Effect pigments provide an infinite array of colors and effects that enable unlimited design possibilities for coatings. These effects include the illusion of flickering lights, metallic reflection, interference sparkle and color variation and luster that changes with the viewing angle and light source.
They are used in a variety of coatings, including those in automotive, monumental and smaller buildings as well as other industrial and product finishing applications. Pigments may be broadly classified by their ability to reflect light: absorption, metallic and interference.
Conventional organic and inorganic pigments are classified as absorption pigments, because they absorb certain wavelengths of the incident light that strikes their surface. The sensation of color is produced by the remaining component of the reflected visible light that produces the color we observe.
For example, a quinacridone red pigment reflects the portion of the light that produces a red color and absorbs the rest of the light energy. Titanium dioxide reflects all of the light and absorbs none, while carbon black absorbs all and reflects none. Due to their ability to absorb light, absorption pigments do not display a metallic luster or iridescence and are thus one dimensional in their ability to interact with light.
Metallic pigments consist of tiny flat pieces of aluminum, bronze, zinc, copper, silver or other metals that reflect light and thus create a metallic luster. These pigments are two- dimensional or metallic pigments.
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Interference pigments consist of various layers of, for example, a metal oxide deposited onto mica, a natural mineral. Light striking the surface of these pigments is refracted, reflected and scattered by the layers that make up the pigment. Through a superimposition (or interference) of the reflected rays of light, a changing array of color is created, with the most intense color seen at the angle of reflection.
Effect pigments are unique in respect to how they interact with light due to their geometry which is normally a platelet with a high aspect ratio (ratio of width to height). Depending upon the specific technology, a wide variety of colors and effects can be created, such as interference shimmers, color travel effects or metallic reflection.
Metallic Flake Pigments are platelet in structure with a chemical treatment for solvent born paints and a different treatment to stabilize the metal for waterborne coatings. Metallic flakes can be copper and zinc, but most often aluminum due to it’s high reflectivity.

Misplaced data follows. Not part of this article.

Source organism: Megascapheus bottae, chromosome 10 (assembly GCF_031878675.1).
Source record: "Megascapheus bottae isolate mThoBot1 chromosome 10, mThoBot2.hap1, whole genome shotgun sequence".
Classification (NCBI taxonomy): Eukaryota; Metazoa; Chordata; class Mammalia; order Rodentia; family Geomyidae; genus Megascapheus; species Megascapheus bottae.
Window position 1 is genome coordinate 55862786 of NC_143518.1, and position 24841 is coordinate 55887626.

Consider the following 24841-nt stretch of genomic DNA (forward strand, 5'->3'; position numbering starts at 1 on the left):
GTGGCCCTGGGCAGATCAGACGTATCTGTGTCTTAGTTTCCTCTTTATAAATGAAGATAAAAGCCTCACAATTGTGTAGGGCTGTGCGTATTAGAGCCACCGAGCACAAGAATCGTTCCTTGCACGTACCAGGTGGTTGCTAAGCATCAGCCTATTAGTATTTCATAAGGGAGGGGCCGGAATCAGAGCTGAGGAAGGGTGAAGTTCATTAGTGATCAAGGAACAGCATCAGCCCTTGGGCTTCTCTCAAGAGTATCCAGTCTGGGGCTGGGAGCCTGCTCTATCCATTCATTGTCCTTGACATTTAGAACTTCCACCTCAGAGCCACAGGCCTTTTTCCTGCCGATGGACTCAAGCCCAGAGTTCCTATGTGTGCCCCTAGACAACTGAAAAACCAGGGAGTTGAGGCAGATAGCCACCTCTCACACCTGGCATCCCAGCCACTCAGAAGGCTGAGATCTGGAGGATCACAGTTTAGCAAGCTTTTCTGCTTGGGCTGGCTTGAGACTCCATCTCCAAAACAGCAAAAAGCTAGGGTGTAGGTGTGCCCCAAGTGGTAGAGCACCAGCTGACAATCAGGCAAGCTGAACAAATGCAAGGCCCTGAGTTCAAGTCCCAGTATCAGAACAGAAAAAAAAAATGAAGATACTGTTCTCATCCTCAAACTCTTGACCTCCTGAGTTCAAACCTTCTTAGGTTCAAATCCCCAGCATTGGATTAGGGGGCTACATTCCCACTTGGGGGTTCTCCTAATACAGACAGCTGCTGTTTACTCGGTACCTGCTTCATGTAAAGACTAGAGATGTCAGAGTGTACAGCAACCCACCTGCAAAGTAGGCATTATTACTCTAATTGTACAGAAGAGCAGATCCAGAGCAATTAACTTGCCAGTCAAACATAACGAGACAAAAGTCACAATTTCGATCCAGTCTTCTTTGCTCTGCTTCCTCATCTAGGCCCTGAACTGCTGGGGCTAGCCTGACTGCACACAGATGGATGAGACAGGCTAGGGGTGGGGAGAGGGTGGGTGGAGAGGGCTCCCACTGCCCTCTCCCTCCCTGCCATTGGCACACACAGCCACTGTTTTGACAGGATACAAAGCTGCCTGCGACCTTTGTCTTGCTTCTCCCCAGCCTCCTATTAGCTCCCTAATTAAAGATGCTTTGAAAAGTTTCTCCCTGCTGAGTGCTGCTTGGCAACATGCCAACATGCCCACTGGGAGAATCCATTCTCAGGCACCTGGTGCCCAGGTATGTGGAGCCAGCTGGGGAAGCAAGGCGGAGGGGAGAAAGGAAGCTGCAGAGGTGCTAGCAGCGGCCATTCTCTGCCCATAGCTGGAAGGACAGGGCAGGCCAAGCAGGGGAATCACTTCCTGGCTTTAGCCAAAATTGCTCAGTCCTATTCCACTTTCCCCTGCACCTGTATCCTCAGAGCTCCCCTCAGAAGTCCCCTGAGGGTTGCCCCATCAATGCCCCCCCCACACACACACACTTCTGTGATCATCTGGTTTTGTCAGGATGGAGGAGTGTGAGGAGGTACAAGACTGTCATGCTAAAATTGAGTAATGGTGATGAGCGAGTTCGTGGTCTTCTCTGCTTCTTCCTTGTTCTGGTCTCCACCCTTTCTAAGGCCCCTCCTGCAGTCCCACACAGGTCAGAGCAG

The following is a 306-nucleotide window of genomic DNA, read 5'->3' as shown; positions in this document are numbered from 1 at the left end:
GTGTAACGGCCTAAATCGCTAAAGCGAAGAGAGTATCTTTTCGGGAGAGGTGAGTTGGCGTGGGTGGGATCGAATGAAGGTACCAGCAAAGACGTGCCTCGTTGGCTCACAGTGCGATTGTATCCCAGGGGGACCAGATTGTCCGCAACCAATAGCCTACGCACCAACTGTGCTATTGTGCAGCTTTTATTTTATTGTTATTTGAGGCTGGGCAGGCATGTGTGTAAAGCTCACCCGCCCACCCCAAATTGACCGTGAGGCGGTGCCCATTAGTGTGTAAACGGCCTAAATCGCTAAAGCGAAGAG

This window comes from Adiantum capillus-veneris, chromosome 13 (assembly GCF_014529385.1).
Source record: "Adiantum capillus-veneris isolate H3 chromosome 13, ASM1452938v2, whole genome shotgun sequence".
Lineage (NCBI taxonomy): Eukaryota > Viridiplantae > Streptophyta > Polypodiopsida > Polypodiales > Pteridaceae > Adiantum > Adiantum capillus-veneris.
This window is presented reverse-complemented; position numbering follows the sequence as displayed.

In a properly applied coating, these mirror-like pigments orient parallel to the surface and thus offer optimum reflectance (figure I). Leafing aluminum on the other hand is surface modified to “float” the aluminum to the the coating surface and provide the appearance of solid aluminum.
Snell’s Law states that when incidence light travels through one medium into another, the refracted light may change it’s angle of travel. The refracted angle relative to the incident angle in air is called the Index of refraction. It is these principals that are operative to produce interference pigments that produce a myriad number of colors and effects.
Depending on the platelet or laminar substrate that is employed to deposit another layer onto the substrate as well as the material choice and thickness of the deposited film, a wide variety of special effects can be produced.
Pearl Pigments can be produced by deposition onto two major classes of substrates, natural and synthetic. Natural substrates include mica and Kaolin. Synthetic substrates include alumina, borosilicate, silica and synthetic mica. The coating on alumina and silicates is anatase titanium dioxide that may or may not be doped with another metal to create an even greater number of additional colors and special effects.
Other special effect pigments include luminescent pigments that emit light (visible, IR or UV) upon suitable excitation, without becoming incandescent. Phosphorescent pigments emit light by a luminescent pigment after excitation has ceased (e.g., glow-in-the-dark). Thermochromic pigments reversibly alter color after exposure to a heat source, and lastly photochromic pigments reversibly alter color upon exposure to a strong uv light source. Luminescent, phosphorescent, thermochromic and photochromic colorants and pigments are not widely used in decorative coatings applications. They are only used for specialty purpose applications, as they are classified as special effect pigments.
For additional information on other types of pigments, please see “Understanding Corrosion Inhibitive Pigments” as well as “Inert Pigments – The Unseen Contributor to Improving Paint Performance.”
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One Response to “Using Effect Pigments for Limitless Coatings Design Possibilities”
Nice article, Ron. I’ll tie this in to an upcoming one I am writing on Functional pigments so this is a great lead-in.